A couple of years ago you decided you wanted to play soccer.So your mom and I registered you at the local AYSO and you were assigned to a team. I remember how excited you were when you got your uniform, how you wore it around the house for days, and how you said you couldn’t wait for your first practice.
As we drove to the field, my sweet daughter, I started fantasizing about your potential future in competitive soccer and what all that could mean for you. I also started reminiscing about the not so distant past.
On a blistering hot day in July of 1999, three friends and I drove to the Rose Bowl in Pasadena, along with 90,000 other people, to watch the finals of the Women’s World Cup.I’d never been much of a soccer fan, let alone of the women’s game. Yet along with much of the rest of the nation I’d been riveted as the U.S. team defeated Germany, and then mighty Brazil, to advance to the finals. Mia Hamm, Julie Foudy, Kristine Lilly and others had captured our imaginations and we wanted to experience them, and the moment, first-hand.
By any objective measure the game turned out to be as incredible a sporting event as I’ve ever attended.Both teams fought valiantly. Many spectators wilted in the sweltering heat and it would have been completely understandable if the players had too. Yet neither side did. Regulation time ended with the teams in a scoreless tie, as did the overtime period.
The fans roared throughout the entire penalty shootout as each side took their respective turns. When Brianna Scurry made a diving save of a kick from one of the Chinese players it felt as if we were in the midst of an earthquake. The very foundation of the stadium was rocked by the foot stomping and by the sound of 90,000 people chanting USA! USA!
And then Brandi Chastain made the final kick of the shootout and the U.S. women became World Cup Champions. The feeling inside the stadium in that moment, and no doubt in front of millions of television sets across the country, was one of unparalleled catharsis and jubilation.
Chastain famously took off her t-shirt and whirled it around as she sank to her knees, and not a single fan left the stadium for a good hour or more after the game.Players hugged each other. Fans hugged each other.Players hugged fans.Fans hugged players. A lifetime’s worth of exaltation and celebration played out in front of me.
In full evidence throughout that match had been many of the life lessons which sports teach us. Teamwork. Dedication. Courage. Perseverance. Hard work. The thrill of victory. And unfortunately for the Chinese team, the agony of defeat as well.
What Brandi, Mia and the gang left on the field that day, and how they did it, shaped Hope Solo’s generation, is shaping your generation, and will shape all future generations who follow.The 1999 national team showed millions of young people, and especially young girls, that you can achieve anything and that everything is possible.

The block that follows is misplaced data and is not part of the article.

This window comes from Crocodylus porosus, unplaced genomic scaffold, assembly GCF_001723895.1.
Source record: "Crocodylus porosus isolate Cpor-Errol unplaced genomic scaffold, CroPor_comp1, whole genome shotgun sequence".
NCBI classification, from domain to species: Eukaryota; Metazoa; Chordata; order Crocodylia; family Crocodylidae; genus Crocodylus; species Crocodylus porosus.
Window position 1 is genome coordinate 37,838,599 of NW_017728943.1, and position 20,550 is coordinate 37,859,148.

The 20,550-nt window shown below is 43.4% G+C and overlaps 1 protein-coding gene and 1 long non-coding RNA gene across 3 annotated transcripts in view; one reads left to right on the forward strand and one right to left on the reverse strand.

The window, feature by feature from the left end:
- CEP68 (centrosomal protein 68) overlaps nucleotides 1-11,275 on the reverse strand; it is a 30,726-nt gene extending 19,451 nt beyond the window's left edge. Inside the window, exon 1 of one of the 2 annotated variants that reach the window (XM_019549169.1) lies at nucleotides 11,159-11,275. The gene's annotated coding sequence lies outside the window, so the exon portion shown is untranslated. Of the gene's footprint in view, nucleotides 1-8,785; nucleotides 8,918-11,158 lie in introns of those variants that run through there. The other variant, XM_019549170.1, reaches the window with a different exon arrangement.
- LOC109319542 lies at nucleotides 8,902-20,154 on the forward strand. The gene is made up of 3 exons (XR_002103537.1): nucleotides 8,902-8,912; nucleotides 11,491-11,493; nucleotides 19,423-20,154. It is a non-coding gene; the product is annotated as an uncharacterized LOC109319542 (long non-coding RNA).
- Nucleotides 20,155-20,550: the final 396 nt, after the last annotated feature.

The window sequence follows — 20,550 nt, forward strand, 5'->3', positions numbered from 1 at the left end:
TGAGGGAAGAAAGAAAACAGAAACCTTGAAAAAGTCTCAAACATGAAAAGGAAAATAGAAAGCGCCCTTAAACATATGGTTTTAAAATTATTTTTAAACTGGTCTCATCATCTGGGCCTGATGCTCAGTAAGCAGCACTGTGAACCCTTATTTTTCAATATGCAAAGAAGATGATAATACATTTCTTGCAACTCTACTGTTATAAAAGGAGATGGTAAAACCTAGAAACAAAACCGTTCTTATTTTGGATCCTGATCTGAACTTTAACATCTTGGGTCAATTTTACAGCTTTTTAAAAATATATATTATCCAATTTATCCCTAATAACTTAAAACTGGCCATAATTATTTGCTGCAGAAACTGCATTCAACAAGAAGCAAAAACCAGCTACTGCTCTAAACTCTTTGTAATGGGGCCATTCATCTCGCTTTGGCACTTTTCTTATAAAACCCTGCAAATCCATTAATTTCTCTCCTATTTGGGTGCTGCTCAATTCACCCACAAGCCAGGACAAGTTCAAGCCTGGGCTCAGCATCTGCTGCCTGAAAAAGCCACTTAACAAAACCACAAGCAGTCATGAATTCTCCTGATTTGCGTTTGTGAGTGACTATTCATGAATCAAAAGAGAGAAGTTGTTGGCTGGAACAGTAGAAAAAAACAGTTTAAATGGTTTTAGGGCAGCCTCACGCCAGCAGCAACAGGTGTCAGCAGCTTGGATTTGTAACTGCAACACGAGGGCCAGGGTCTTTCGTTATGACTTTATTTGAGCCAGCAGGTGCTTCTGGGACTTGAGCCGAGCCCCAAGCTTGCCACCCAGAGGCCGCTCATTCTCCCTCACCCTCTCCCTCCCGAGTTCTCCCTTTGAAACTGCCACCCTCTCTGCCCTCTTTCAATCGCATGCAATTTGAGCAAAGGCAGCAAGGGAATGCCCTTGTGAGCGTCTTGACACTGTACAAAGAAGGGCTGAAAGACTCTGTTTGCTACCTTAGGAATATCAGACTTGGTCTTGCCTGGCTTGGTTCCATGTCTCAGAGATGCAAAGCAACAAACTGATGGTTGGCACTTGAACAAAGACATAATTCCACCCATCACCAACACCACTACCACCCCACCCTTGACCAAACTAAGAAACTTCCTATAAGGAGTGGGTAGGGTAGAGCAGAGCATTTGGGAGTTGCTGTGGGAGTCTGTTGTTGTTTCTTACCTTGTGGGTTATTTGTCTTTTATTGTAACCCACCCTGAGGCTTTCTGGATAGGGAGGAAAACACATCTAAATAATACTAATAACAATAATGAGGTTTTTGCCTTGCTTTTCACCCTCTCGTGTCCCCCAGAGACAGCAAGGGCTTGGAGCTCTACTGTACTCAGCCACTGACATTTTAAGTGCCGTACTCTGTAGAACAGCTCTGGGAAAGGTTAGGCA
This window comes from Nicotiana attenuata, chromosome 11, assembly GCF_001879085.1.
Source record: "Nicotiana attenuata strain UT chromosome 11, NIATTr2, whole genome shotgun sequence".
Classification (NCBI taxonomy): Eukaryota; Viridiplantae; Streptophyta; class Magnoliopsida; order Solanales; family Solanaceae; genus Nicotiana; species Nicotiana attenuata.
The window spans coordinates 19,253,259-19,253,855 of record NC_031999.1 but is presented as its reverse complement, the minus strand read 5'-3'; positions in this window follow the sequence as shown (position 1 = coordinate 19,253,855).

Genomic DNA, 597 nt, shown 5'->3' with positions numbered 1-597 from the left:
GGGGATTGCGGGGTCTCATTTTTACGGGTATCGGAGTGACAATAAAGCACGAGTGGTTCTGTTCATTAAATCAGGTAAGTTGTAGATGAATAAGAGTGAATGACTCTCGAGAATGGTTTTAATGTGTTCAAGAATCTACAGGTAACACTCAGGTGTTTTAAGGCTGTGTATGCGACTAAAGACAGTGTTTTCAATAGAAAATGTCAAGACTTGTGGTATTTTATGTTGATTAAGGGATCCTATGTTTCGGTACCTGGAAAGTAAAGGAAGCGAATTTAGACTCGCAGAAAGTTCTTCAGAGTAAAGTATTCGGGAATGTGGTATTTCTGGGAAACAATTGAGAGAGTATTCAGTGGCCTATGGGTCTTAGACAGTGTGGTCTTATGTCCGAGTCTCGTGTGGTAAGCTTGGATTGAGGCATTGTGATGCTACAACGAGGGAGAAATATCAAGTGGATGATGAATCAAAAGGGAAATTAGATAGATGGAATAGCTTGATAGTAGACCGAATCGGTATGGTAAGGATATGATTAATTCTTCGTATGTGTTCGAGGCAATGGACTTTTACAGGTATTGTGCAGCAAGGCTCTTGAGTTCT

From that moment forward, every young woman in this country would know that no limitations exist other than those you allow into your sphere.That the path you forge is the path you take. These players taught us that grace, power, athleticism and beauty are not mutually exclusive, and that champions come in all shapes, sizes and yes, even genders.
As befits a doting dad, I thought how great it would be if one day you were able to experience a life-affirming event like that World Cup final. Maybe you’d watch Hope Solo make a game winning save at goal during the finals of the 2015 World Cup.Maybe you’d watch Sydney Leroux bury one from the corner to help the USA win the 2019 World Cup.
I even wondered privately if you yourself might one day become a Mia Hamm or a Hope Solo.Maybe in the final seconds of the 2023 Women’s World Cup, a young rookie on the national team named Mackenzie Aladjem would pass the ball from the right wing with surgical accuracy to a grizzly veteran named Alex Morgan coming across the middle, who in turn would score the winning goal as time ran out and a delirious crowd chanted USA! USA!
These were the thoughts that occupied my mind as we pulled up to the park.You were nervous, and since you didn’t know any of the girls on the team your mom walked you over to the coach. We watched you run around during practice and you seemed to be having loads of fun. At one point someone passed you the ball and you took a shot on goal.Though the kick went wide of the mark you were grinning from ear to ear.If I didn’t know better I would have sworn you were posing at the point of impact instead of focusing on the ball, but I was bursting with joy and pride nonetheless.
Team pictures were taken at the second practice, and you were more excited about that than about the practice itself. When the proofs came, you picked several of the shots for us to print, and then happily announced you didn’t want to play any more. Just like that your soccer career was over.
Periodically you ask me to take you to the park and we kick the ball around, but at least so far that seems to be the extent of your interest in the sport. Unless you change your mind it looks like the 2023 national team will have to win without you.
Yet I hope that the lessons of the 99ers, and their glory, will shine their light on you wherever your life and passions take you. I still have the cutest picture ever of you in your soccer uniform. I may even take it with me to Japan in 2023.